The Telegraph
Since 1st March, 1999
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Cancun troika in US meet

New Delhi, Sept. 22: Buoyed by their recent success at Cancun, India, Brazil and South Africa are meeting in New York on Wednesday to draw up a strategy to keep the fight alive on trade and economic issues and to ensure their new-found alliance holds together.

The meeting of the foreign ministers of the three countries is scheduled to take place on September 24 on the sidelines of the UN General Assembly. It is likely to be followed by another meeting of the troika at the level of government heads either on the same day or in the next few days.

If all goes well, then India plans to hold the first summit of the troika in Delhi in March next year.

India, Brazil and South Africa — with help from Malaysia, the chairman of the Non-Aligned Movement, and China, the Asian giant — managed to thwart pressure from the western lobby by effectively blocking the Singapore agenda at the recent WTO talks in Cancun.

But there is a serious worry on whether the coalition of the three will hold.

When foreign minister Yashwant Sinha meets his counterparts Celso Amorim from Brazil and Nkosazana Dlamini Zuma of South Africa day after tomorrow, the question that is likely to be uppermost in his mind would be on how to take the movement forward — not only between the three but also of the developing world as a whole.

The concern over holding the coalition of the trio together stems from the vulnerability of Brazil to pressure from the West, particularly the US. Brazil’s physical closeness to the US brings it directly under Washington’s sphere of influence — the Latin America, considered as the American administration’s backyard. Its trade volume with the US is also huge, more than what Washington has with Mexico and China.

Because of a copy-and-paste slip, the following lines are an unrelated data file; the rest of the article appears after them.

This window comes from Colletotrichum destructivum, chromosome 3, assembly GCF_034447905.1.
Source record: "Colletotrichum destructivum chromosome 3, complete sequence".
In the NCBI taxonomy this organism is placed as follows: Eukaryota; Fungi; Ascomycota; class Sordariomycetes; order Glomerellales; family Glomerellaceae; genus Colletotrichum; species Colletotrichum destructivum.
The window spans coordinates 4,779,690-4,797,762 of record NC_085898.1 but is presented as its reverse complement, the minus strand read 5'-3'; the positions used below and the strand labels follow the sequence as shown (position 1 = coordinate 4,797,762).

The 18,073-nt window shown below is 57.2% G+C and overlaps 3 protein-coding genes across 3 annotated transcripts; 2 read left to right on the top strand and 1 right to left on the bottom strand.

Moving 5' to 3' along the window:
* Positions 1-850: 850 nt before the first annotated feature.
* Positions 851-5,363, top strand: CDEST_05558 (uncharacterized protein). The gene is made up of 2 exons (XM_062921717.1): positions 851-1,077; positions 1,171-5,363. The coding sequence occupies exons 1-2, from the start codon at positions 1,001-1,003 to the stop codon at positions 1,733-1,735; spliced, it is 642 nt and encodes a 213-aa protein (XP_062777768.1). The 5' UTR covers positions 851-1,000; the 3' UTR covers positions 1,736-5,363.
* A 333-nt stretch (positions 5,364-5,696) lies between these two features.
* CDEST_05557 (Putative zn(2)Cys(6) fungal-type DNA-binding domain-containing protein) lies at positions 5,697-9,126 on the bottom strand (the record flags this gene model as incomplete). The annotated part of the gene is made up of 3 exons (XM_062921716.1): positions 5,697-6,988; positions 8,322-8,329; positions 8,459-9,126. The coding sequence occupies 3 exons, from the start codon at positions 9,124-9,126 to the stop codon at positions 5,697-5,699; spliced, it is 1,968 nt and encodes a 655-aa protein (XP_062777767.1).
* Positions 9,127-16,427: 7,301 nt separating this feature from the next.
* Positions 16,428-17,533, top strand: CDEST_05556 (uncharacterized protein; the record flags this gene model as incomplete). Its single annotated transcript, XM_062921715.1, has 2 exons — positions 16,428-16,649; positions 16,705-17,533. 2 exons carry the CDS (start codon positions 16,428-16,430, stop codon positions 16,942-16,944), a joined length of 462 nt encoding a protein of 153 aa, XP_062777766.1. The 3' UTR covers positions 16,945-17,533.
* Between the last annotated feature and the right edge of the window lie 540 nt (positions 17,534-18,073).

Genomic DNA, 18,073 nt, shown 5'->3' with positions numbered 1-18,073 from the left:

The Brazilian leadership has so far put up a stout resistance to Washington’s proposal to have a Free Trade Agreement for the Americas. But observers believe that despite the present political leadership’s commitment, the Brazilian resistance under severe and concerted US pressure may whittle in the coming days.

South Africa, the other country in the troika, is also heavily dependent on the US for trade and technology. Though India’s bilateral trade with the US is not huge, at least in comparison to Brazil and South Africa, it is also keen to increase the volume. At the same time, trade between India, Brazil and South Africa at the bilateral level is hardly significant.

A crucial meeting of the WTO ambassadors will be held by December 15 this year in Geneva. There are indications that the American-led western lobby will push hard to break the resistance of the developing world in getting freer market access in the coming days. While determined to resist the onslaught, attempts will be made to put in place a transparent international trading system to enable the developing countries to maximise their development through gains from enhanced exports of goods and services of their competitive advantage.

The coming together of India, Brazil and South Africa started in the middle of this year when the troika met for the first time in Brasila in June. The meeting between the three foreign ministers also resulted in the Brasila Declaration that spelt out the future goals of the three countries and also that of the developing world.

The basic aim of the troika, officials point out, is to ensure that the three countries continue to champion the causes of the developing world and take the lead in negotiation between them and the developed nations. At the same time, attempts are also being made by India, Brazil and South Africa to strengthen co-operation among themselves not only in trade and economic areas but also on issues in the political field.

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